One of the most well known conspiracy theories is that NASA never actually landed on the Moon, and the Apollo missions were actually filmed on Earth, which is not on the Moon. Various forms of facts and evidence have been brought up to debunk this conspiracy theory, but as we all know, facts and evidence are just a set of quotation marks away from being “facts” and “evidence.”

Did we really land on the Moon? Maybe. I know I didn’t, and that’s enough justification to delve deeper into the matter and rebunk the debunking of this conspiracy theory. For if we completely rule out the possibility of a conspiracy, aren’t we the same as those that completely rule out the possibility of a Moon landing? We are and don’t act like we aren’t.

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CONSPIRACY CLAIM: No stars are visible in the pictures taken by the Apollo astronauts from the surface of the Moon. The pictures should be filled with stars.

DEBUNKING CLAIM: The landings took place during lunar mornings, with the Sun shining brightly. By comparison, other stars aren’t bright enough to be seen over the Sun’s light.

REBUNKING CLAIM: The landings may have happened during lunar mornings (something you had assumed was the name of a lo-fi college rock album and not an actual occurrence until just now), or, having spent so much money getting famed director Stanley Kubrick to film the fake Moon landings, NASA didn’t have enough money to hire someone capable of making a realistic looking photo. They got an unpaid intern to whip together something at the last minute. The intern didn’t know there were stars other than the Sun, something you learn only after you are a full-time NASA employee, leading to the inaccurate photo.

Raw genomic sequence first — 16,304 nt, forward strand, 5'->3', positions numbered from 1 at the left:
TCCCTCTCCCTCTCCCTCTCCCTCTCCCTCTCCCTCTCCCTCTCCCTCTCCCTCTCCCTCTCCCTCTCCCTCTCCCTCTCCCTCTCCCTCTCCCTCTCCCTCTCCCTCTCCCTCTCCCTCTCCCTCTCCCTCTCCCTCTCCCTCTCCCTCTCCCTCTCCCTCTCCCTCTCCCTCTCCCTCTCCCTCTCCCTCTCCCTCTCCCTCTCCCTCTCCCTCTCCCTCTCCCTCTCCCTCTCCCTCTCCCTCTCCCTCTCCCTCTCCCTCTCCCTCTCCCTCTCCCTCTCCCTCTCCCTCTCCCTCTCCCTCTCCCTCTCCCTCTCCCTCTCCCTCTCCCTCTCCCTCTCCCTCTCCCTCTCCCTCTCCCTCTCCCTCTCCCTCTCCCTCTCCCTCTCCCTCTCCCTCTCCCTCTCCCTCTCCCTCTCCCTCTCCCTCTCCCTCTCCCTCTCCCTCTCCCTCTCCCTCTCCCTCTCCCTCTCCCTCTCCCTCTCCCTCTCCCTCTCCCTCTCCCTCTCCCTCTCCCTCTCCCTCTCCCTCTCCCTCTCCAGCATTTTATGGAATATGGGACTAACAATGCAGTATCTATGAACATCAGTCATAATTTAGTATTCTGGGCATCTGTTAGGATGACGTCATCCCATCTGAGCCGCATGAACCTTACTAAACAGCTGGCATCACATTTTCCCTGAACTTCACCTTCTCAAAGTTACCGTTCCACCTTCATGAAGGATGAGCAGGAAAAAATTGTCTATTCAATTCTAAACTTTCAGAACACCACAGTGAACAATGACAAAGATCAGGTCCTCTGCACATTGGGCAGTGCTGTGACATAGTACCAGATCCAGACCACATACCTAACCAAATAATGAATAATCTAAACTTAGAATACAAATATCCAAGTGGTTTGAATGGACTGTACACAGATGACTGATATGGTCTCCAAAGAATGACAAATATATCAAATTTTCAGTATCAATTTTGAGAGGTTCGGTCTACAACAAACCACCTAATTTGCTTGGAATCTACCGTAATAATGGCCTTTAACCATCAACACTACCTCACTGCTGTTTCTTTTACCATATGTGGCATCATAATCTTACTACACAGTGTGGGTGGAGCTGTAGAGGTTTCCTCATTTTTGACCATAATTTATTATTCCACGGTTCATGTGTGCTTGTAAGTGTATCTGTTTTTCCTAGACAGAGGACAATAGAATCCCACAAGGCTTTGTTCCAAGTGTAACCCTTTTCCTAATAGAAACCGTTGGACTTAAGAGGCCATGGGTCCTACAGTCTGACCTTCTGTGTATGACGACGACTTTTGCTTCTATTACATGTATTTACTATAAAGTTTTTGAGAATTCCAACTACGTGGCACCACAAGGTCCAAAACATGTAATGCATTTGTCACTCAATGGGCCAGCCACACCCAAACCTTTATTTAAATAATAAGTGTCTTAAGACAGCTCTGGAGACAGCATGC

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CONSPIRACY CLAIM: When astronauts put up the American flag on the Moon it waves, yet there is no wind on the Moon.

DEBUNKING CLAIM: The flagpole was rotated several times into the Moon’s surface to make it stand up straight, this caused vibrations in the pole that led to ripples on the flag, making it seem to wave.

REBUNKING CLAIM: The reason that the flagpole was rotated so many times was because the astronauts (or actornauts) were nervous that the flag would fall over and Kubrick would yell at them. No matter how many times they’ve been on the stage, actors still get nervous about making a mistake and angering the crew. A lot was at stake for the Apollo actors: a big pay day (minus 10-20% for their space agents), a chance to deceive billions of people, the possibility of being recast for more hoaxes, and the guarantee of being murdered if they messed up or told anyone about anything. Under that pressure, even the greatest actor is going to shake the flag and cause it to ripple. Hell, Marlon Brando would’ve been twirling that pole around like he was leading a parade. A parade of lies.

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CONSPIRACY CLAIM: No blast crater is visible in the pictures taken of the lunar landing module.

DEBUNKING CLAIM: Due to the Moon’s low amount of gravity, the power of thrust at take-off and landing is low, and since it landed on hard rock, no blast crater was made.

REBUNKING CLAIM: The guy on set whose job it was to make the blast crater was sick that day.

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CONSPIRACY CLAIM: The rocks brought back from the Moon are identical to rocks collected by scientific expeditions to Antarctica, hence they’re not from the Moon.

DEBUNKING CLAIM: While Moon rocks have been found on Earth, they are all scorched from entry through the Earth’s atmosphere. Geologists who studied the rocks brought back by Apollo astronauts assured they were from the Moon.

REBUNKING CLAIM: There’s not a single geologist who isn’t a failed actor. Every geologist who studied those “Moon” rocks knew well they were from Antarctica or at least made in a rock lab near Antarctica, but they saw the chance to lie and use NASA’s connections in the film industry to further their own acting careers. If you take a look at a list of those geologists who verified the authenticity of the rocks, you’ll see some familiar names: Burt Reynolds, Jack Nicholson, and Michael Douglas, to name the three that are the easiest for me to type.